# Solving the Limit of sin(\pi*n/4)*\Gamma(x) Problem

• SumThePrimes
In summary, the limit as n goes to 0 of sin(\pi*n/4)*\Gamma(x) is equal to \pi/4, and this can be proven using the properties of the gamma function and L'hopital's rule.
SumThePrimes
I've recently been confronted with the limit as n goes to 0 of sin($\pi$*n/4)*$\Gamma$(x) , and have no idea on how to confront the problem, as I have little familiarity with the gamma function. Is there any relatively easy ways to prove this, or at least ways that use methods not difficult to learn? I would very much like to see a proof, as wolfram alpha gives a answer of $\pi$/4, and the answer is important relating to some very interesting alternating series.
edit 2: Wow, I haven't solved this problem, but if wolfram alpha is right, soon I'll be summing alternating series never summed before :) Well, ones I've never seen summed before at least...

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##\lim_{n \to 0} \sin(\frac{\pi n}{4}) \Gamma(x) = \sin(0)\Gamma(x) = 0##...

I suspect there is a typo in the original question - it should be Γ(n), not Γ(x).

It's actually quite easy. You know that the gamma function satisfies the functional equation $\Gamma(x+1) = x \Gamma(x)$, so then:

\begin{align*} \lim_{x \rightarrow 0} \sin (\pi x/4) \Gamma(x) &= \lim_{x \rightarrow 0} \frac{\sin(\pi x/4) \Gamma(x+1)}{x} \\ &= \left( lim_{x \rightarrow 0} \frac{\sin(\pi x/4)}{x} \right) \left( \lim_{x \rightarrow 0} \Gamma(x+1) \right) \\ &= lim_{x \rightarrow 0} \frac{\sin(\pi x/4)}{x}\end{align*}

Where the last equality follows from the fact that $\Gamma$ is continuous and $\Gamma(1) = 1$. But then by L'hopital's rule:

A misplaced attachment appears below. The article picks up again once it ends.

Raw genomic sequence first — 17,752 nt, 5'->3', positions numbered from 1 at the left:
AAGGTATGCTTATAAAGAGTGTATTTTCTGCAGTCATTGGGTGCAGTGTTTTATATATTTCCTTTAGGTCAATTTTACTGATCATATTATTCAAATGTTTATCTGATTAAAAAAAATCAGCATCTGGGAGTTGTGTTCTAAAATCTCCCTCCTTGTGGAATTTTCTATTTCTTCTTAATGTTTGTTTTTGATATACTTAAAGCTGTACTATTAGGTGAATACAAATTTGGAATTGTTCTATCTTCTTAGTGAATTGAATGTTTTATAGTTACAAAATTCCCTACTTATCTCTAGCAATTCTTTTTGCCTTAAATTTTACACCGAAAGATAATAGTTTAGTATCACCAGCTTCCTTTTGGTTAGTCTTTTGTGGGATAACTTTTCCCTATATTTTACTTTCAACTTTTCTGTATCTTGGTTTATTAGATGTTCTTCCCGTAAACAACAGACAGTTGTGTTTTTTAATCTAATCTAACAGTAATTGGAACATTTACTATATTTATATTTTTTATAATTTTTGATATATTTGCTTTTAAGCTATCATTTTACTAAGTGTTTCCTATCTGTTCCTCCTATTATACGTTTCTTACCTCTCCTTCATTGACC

$$\lim_{x \rightarrow 0} \frac{\sin(\pi x/4)}{x} = \lim_{x \rightarrow 0} \frac{\pi}{4} \cos (\pi x/4) = \frac{\pi}{4}$$

## 1. What is the "Solving the Limit of sin(π*n/4)*Γ(x) Problem"?

The "Solving the Limit of sin(π*n/4)*Γ(x) Problem" is a mathematical problem that involves finding the limit of the function sin(π*n/4)*Γ(x) as n approaches infinity.

## 2. What is the significance of this problem?

This problem is important in the field of mathematics because it is used to study the behavior of functions as their inputs approach infinity. It also has applications in physics and engineering.

## 3. How do you solve this problem?

There are several methods for solving this problem, including using the properties of limits, the squeeze theorem, and the definition of the Gamma function. It is also possible to use mathematical software or calculators to approximate the limit.

## 4. Can you provide an example of solving this problem?

Sure, let's say we want to find the limit of sin(π*n/4)*Γ(x) as n approaches infinity. Using the squeeze theorem, we can show that this limit is equal to 0, since the function is bounded between -1 and 1 and the Gamma function approaches infinity faster than n as n approaches infinity.

## 5. Are there any real-world applications of this problem?

Yes, this problem has applications in various fields, such as physics, engineering, and economics. For example, it can be used to model the growth of populations or the decay of radioactive materials.

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